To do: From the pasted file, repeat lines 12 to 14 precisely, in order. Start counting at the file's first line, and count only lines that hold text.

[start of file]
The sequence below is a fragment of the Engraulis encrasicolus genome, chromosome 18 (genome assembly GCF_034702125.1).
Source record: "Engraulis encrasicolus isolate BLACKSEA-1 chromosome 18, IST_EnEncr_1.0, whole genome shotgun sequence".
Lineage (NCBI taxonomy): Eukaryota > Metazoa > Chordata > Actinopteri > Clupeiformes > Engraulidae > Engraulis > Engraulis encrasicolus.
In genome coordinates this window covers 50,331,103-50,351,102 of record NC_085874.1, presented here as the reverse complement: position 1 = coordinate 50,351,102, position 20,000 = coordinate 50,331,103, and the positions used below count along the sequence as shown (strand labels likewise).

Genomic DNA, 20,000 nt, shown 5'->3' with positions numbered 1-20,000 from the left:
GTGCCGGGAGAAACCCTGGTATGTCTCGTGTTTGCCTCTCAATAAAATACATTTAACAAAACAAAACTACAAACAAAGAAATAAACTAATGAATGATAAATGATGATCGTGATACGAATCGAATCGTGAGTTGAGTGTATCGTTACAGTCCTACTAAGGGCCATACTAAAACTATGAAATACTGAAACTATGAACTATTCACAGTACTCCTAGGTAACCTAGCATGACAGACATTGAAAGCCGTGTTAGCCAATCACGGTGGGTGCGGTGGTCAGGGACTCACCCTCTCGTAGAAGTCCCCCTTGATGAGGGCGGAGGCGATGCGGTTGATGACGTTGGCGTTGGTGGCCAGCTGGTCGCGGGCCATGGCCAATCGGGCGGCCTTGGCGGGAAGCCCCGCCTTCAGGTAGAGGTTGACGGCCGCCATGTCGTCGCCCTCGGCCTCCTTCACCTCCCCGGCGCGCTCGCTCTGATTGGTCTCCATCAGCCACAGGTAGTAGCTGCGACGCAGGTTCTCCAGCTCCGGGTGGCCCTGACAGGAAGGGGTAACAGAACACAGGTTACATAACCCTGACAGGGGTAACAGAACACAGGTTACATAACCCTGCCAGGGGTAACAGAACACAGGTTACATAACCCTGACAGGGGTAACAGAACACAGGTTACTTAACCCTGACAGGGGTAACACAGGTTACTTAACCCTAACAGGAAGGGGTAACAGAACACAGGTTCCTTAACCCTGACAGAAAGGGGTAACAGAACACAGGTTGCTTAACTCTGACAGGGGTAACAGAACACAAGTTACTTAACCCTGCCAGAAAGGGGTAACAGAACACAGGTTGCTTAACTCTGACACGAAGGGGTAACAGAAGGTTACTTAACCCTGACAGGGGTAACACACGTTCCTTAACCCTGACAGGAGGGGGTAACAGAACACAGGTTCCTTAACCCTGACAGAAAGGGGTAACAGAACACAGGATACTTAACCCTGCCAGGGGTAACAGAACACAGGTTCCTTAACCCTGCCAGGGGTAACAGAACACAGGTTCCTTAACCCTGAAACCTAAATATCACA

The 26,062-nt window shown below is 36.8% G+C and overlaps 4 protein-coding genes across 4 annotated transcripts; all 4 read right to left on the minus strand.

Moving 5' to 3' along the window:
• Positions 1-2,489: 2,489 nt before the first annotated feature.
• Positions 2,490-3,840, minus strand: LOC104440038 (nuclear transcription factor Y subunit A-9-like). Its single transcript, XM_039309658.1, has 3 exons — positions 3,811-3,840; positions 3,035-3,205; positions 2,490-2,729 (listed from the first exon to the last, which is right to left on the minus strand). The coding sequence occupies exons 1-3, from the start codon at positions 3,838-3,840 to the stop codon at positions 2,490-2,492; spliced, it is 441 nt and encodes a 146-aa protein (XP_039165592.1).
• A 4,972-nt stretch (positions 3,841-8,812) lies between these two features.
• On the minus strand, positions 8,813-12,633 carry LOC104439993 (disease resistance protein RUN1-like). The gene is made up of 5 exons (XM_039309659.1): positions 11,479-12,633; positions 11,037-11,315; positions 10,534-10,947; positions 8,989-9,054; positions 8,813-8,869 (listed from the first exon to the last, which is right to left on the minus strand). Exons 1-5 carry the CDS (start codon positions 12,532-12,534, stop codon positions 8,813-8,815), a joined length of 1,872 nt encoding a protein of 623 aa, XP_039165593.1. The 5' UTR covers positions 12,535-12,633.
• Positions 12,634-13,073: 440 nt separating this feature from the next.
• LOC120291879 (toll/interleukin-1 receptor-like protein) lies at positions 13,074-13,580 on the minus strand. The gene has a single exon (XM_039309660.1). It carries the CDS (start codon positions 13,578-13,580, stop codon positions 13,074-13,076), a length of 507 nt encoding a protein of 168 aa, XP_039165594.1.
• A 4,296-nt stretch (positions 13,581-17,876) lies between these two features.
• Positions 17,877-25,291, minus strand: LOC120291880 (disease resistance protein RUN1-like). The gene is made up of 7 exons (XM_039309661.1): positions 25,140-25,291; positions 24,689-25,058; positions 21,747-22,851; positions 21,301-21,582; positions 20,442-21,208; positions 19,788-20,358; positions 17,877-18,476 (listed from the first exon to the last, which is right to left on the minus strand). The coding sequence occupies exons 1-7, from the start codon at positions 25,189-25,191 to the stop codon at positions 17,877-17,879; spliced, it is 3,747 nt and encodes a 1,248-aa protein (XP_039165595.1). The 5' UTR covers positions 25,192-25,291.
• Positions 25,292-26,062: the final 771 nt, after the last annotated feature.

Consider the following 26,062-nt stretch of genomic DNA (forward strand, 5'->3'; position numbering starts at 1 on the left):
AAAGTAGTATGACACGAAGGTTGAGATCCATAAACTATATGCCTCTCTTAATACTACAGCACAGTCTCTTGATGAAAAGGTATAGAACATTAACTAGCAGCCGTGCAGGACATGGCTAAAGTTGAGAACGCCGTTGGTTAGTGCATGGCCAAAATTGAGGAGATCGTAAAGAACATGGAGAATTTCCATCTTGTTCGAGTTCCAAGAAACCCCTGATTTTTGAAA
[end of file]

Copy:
• On the minus strand, positions 8,813-12,633 carry LOC104439993 (disease resistance protein RUN1-like). The gene is made up of 5 exons (XM_039309659.1): positions 11,479-12,633; positions 11,037-11,315; positions 10,534-10,947; positions 8,989-9,054; positions 8,813-8,869 (listed from the first exon to the last, which is right to left on the minus strand). Exons 1-5 carry the CDS (start codon positions 12,532-12,534, stop codon positions 8,813-8,815), a joined length of 1,872 nt encoding a protein of 623 aa, XP_039165593.1. The 5' UTR covers positions 12,535-12,633.
• Positions 12,634-13,073: 440 nt separating this feature from the next.
• LOC120291879 (toll/interleukin-1 receptor-like protein) lies at positions 13,074-13,580 on the minus strand. The gene has a single exon (XM_039309660.1). It carries the CDS (start codon positions 13,578-13,580, stop codon positions 13,074-13,076), a length of 507 nt encoding a protein of 168 aa, XP_039165594.1.